By Ron Hine | FBW | January 25, 2018
What’s your druthers? A public park or a ferry depot at the former Union Dry Dock site? Please take a moment to fill out the short survey sponsored by the City of Hoboken. The deadline is tomorrow, Friday January 26 at 5 pm, and Mayor Bhalla is seeking your opinion which is critical to the future of the site, now owned by NY Waterway.
A park would add over 3 acres of public open space to Hoboken’s waterfront, connecting Maxwell Place Park to Castle Point Park, and nearly completing the contiguous, undeniably public waterfront park that is now so beloved by people throughout Hoboken and the region.
The depot would provide refueling, storage, removal of sanitary waste and repairs of NY Waterway’s fleet of 37 diesel-operated ferries. An estimated 80 ferry trips in and out of this site would occur from 6 a.m. to 11 p.m. each day. No studies have been done to assess the public health impacts on the surrounding residential neighborhoods due to exposure to diesel fumes and other contaminants. The wakes and turbulence caused by ferry traffic would seriously disrupt the kayaking, fishing and marine habitat in the immediate area, and NY Waterway has not provided or made public any environmental impact studies for the project.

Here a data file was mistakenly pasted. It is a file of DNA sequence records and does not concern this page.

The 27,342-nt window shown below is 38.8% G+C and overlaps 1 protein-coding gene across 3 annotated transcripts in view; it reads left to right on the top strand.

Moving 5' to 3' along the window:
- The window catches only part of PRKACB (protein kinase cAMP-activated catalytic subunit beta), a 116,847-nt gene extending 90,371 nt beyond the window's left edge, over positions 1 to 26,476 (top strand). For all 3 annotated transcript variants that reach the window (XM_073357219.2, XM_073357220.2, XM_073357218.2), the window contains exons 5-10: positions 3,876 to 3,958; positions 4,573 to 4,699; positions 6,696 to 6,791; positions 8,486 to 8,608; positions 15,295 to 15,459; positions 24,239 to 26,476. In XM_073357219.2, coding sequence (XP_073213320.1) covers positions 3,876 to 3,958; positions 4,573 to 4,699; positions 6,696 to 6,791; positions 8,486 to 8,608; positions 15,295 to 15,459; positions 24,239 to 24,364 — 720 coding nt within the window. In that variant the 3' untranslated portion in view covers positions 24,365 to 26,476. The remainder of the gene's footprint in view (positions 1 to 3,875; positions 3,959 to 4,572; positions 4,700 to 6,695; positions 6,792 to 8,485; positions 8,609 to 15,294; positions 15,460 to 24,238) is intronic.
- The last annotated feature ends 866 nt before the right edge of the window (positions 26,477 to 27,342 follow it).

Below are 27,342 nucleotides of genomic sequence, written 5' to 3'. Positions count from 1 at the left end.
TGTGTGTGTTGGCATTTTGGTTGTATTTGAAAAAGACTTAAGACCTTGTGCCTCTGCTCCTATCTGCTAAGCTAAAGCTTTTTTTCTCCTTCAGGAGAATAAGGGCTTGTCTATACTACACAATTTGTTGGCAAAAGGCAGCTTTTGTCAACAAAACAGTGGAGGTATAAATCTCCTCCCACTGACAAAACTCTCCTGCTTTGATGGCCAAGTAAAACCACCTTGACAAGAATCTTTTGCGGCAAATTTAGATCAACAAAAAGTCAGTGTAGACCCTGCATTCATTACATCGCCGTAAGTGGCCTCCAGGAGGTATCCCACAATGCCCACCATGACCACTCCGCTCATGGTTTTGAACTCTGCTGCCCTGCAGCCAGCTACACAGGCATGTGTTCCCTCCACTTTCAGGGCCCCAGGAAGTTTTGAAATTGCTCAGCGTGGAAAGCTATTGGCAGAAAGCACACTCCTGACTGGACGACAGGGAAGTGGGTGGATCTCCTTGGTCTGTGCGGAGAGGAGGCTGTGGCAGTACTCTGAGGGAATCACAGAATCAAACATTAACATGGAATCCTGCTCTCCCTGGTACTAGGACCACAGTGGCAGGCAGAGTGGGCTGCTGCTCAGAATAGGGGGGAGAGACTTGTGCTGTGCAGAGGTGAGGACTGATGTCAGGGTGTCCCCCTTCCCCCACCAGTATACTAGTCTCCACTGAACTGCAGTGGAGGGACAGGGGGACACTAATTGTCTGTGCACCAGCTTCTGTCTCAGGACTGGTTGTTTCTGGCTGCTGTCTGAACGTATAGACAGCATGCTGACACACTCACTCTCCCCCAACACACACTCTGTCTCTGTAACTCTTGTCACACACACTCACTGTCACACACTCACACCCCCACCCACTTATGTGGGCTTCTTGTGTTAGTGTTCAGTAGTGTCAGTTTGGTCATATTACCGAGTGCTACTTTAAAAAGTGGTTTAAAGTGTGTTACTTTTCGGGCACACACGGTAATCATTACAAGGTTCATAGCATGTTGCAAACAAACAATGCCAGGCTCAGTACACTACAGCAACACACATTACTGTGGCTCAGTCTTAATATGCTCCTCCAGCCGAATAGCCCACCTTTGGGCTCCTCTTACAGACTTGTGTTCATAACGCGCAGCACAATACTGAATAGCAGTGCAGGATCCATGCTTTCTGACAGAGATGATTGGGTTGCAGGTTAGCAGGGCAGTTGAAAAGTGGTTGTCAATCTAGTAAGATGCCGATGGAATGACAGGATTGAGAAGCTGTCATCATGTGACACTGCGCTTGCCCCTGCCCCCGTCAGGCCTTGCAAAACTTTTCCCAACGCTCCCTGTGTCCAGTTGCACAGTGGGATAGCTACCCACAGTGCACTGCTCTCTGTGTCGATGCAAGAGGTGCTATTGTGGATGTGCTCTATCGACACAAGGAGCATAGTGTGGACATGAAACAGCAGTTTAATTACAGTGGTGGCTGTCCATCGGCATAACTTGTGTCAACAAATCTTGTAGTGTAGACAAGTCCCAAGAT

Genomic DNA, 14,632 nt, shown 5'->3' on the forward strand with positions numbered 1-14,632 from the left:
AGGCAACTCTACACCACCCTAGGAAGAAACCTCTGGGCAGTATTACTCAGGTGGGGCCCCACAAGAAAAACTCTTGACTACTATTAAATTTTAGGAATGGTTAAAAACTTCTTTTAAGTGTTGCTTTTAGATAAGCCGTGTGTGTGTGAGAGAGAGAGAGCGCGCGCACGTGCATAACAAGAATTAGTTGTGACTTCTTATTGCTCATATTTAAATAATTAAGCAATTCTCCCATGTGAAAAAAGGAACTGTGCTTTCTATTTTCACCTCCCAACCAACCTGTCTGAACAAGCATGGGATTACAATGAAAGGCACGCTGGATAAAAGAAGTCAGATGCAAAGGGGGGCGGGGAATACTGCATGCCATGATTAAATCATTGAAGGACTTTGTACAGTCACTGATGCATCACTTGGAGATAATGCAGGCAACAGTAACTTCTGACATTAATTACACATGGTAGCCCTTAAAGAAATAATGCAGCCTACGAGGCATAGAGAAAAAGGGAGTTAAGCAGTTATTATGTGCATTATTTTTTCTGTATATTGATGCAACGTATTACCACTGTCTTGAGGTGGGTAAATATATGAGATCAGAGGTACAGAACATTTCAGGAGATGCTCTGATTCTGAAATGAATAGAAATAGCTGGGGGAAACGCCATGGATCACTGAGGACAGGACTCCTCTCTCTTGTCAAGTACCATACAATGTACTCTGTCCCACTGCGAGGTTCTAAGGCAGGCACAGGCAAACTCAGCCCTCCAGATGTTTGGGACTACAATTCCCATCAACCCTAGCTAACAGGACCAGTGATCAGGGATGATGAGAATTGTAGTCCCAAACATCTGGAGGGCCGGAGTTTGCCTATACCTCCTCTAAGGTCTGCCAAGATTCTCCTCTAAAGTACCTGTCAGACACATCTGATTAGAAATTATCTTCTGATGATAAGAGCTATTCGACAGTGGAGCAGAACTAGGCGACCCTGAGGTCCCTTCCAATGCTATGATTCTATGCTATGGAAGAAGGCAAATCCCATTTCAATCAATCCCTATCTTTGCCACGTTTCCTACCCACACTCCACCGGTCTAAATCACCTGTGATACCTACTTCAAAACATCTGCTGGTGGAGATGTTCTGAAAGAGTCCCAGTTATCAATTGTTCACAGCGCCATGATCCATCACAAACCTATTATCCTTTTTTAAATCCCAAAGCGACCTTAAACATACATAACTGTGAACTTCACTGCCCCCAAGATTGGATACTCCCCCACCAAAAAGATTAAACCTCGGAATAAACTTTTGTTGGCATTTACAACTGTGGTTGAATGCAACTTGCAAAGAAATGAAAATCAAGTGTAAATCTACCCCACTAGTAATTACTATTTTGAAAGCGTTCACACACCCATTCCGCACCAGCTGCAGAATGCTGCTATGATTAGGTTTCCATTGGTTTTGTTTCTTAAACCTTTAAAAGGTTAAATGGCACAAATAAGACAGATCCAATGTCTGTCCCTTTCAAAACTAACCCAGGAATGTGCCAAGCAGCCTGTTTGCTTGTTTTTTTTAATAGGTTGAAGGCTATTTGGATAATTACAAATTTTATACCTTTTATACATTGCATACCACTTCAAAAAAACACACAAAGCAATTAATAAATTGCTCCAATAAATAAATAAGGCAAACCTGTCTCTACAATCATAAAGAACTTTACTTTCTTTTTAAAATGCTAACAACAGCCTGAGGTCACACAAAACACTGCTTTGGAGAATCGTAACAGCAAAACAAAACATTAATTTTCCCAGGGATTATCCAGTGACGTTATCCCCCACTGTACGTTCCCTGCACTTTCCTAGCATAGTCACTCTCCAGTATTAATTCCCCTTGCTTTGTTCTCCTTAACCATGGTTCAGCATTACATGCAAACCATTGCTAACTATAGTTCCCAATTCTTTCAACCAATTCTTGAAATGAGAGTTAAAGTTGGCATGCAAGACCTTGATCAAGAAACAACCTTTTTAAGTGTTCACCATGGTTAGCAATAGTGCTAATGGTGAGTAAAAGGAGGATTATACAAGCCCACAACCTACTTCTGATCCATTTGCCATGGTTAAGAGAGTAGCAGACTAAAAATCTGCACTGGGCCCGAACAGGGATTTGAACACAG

A note about the funding Since the 1990s, state and federal grants, private developers and the Port Authority have provided nearly all the funding for the acquisition and construction of Hoboken’s waterfront parks, with local taxes accounting for only a small percent of these costs. The Fund for a Better Waterfront continues to consult with our experts who are familiar with the various funding sources and creative approaches for the acquisition and construction of a park at Union Dry Dock. Also, note that Hoboken’s Open Space Trust Fund is a dedicated revenue source approved by the voters of Hoboken in 2007, not an additional tax.
Clearly we have a bias on this issue as we have been advocating for a continuous, public waterfront park in Hoboken since 1990.
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